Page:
Russia hacking code found at US power firm

  • 31/12/2016
Russia hacking code found at US power firm

A code associated with the Russian hacking operation dubbed Grizzly Steppe by the Obama administration has been detected on a laptop associated with a Vermont electric utility but not connected to the grid.

"We took immediate action to isolate the laptop and alerted federal officials of this finding," the Burlington Electric Department said in a statement.

"Our team is working with federal officials to trace this malware and prevent any other attempts to infiltrate utility systems. We have briefed state officials and will support the investigation fully."

The Department of Homeland Security alerted utilities on Thursday night (local time) about the malware code used in Grizzly Steppe, the Burlington Electric Department said.

"We acted quickly to scan all computers in our system for the malware signature. We detected the malware in a single Burlington Electric Department laptop not connected to our organisation's grid systems," it said.

President Barack Obama ordered the expulsion of 35 Russian suspected spies and imposed sanctions on two Russian intelligence agencies over their involvement in hacking US political groups in the 2016 presidential election.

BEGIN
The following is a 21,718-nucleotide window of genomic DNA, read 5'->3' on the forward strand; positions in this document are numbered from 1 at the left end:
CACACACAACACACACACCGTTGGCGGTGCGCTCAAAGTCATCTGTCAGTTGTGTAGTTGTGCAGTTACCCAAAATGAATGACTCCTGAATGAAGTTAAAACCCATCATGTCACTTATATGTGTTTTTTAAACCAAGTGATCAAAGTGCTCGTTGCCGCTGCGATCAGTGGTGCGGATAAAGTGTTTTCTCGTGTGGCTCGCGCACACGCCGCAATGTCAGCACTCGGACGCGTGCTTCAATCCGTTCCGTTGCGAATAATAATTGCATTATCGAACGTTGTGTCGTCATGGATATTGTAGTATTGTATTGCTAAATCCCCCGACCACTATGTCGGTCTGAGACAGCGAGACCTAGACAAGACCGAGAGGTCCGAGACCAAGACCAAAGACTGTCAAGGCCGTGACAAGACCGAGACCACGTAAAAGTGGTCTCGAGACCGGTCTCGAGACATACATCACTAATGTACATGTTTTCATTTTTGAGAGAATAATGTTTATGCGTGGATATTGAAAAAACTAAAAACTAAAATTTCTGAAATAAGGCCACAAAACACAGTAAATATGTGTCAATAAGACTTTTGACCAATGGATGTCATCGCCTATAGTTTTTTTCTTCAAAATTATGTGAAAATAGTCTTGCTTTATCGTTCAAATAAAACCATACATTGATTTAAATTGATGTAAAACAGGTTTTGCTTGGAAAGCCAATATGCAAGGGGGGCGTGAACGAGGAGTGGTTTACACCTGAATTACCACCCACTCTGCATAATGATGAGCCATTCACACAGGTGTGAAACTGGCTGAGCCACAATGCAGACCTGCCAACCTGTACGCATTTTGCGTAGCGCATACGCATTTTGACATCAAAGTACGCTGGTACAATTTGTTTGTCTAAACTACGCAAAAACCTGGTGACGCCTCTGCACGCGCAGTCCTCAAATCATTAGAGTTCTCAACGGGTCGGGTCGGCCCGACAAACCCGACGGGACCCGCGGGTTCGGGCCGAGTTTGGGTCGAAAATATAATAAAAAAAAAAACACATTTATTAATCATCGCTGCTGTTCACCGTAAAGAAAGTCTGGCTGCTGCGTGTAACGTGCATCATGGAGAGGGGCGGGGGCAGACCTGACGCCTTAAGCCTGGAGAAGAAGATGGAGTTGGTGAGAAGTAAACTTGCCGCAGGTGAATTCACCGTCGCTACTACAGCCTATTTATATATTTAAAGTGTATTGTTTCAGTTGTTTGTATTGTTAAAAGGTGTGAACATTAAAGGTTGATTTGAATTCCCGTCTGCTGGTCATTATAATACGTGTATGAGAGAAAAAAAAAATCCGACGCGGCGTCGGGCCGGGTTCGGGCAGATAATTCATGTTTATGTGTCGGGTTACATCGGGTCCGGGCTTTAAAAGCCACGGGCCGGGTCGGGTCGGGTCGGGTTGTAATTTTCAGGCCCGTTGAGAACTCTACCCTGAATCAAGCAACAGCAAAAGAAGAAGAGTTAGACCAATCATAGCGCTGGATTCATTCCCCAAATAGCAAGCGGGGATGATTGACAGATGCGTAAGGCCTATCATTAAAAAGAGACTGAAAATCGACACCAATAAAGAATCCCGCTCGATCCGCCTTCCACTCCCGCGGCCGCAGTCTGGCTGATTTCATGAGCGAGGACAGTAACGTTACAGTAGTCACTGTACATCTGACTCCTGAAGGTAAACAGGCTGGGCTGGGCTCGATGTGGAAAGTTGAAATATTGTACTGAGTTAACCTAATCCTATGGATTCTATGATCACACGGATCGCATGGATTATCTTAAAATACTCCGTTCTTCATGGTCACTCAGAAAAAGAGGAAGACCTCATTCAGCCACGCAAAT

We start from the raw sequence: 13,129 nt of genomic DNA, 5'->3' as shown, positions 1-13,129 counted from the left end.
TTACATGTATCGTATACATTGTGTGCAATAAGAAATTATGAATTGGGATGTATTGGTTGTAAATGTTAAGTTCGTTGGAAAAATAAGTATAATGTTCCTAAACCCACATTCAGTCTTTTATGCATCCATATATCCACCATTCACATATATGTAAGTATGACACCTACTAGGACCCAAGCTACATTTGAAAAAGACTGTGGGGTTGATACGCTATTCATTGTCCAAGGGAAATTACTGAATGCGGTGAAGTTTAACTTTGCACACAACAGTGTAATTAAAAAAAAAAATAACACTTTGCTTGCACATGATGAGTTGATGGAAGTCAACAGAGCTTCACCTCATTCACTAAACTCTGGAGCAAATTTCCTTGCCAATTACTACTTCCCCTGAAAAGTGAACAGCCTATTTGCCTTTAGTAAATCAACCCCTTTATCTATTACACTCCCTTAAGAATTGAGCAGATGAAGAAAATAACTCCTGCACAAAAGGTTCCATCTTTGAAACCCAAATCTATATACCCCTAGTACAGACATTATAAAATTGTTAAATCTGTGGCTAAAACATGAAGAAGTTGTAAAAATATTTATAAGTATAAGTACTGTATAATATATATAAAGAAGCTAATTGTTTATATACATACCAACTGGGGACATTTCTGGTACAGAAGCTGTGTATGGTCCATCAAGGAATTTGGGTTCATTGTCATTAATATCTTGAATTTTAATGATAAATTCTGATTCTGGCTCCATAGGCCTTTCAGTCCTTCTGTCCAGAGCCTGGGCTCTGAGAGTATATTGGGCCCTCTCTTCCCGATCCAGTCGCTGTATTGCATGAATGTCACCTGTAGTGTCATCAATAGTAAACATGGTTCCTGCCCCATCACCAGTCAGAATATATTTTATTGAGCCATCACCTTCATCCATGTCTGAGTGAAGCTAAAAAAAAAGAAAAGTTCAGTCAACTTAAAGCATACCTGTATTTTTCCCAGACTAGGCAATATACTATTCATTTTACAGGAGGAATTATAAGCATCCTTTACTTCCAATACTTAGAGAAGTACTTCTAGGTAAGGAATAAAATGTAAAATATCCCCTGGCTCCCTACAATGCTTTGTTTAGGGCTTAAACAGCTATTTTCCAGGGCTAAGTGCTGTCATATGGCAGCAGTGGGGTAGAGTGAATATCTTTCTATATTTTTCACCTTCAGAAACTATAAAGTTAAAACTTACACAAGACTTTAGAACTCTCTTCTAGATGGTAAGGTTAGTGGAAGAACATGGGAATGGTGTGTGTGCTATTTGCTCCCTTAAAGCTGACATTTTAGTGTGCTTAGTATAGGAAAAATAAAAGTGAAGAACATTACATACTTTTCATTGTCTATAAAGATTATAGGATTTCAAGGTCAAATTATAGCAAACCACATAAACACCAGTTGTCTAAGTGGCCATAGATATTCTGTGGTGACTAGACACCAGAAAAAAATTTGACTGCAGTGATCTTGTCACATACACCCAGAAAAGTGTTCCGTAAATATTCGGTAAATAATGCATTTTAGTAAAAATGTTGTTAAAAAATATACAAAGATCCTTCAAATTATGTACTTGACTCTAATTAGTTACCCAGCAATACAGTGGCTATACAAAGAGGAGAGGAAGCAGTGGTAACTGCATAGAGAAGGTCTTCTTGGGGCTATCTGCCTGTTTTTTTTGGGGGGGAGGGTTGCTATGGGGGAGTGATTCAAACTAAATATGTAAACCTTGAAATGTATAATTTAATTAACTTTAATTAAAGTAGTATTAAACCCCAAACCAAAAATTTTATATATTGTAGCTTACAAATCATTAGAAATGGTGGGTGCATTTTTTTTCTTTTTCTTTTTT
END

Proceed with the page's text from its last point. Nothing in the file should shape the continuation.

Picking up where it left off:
The statement came after a Washington Post report that Russian hackers penetrated a Vermont utility.

Government and utility industry officials regularly monitor the nation's electrical grid because it is highly computerised and any disruptions can have disastrous implications for the functioning of medical and emergency services, the Post said.

A senior Obama administration official said the administration had sought in its sanctions announcement to alert "all network defenders" in the United States so they could "defend against Russian malicious cyber activity."

Russia is widely considered responsible by US officials and private-sector security experts for a December 2015 hack of Ukraine's power grid that knocked out the lights for about 250,000 people.

That hack prompted National Security Agency chief Mike Rogers to say at a conference in March that it was a "matter of when, not if" a cyber adversary carried out a similar attack against the United States.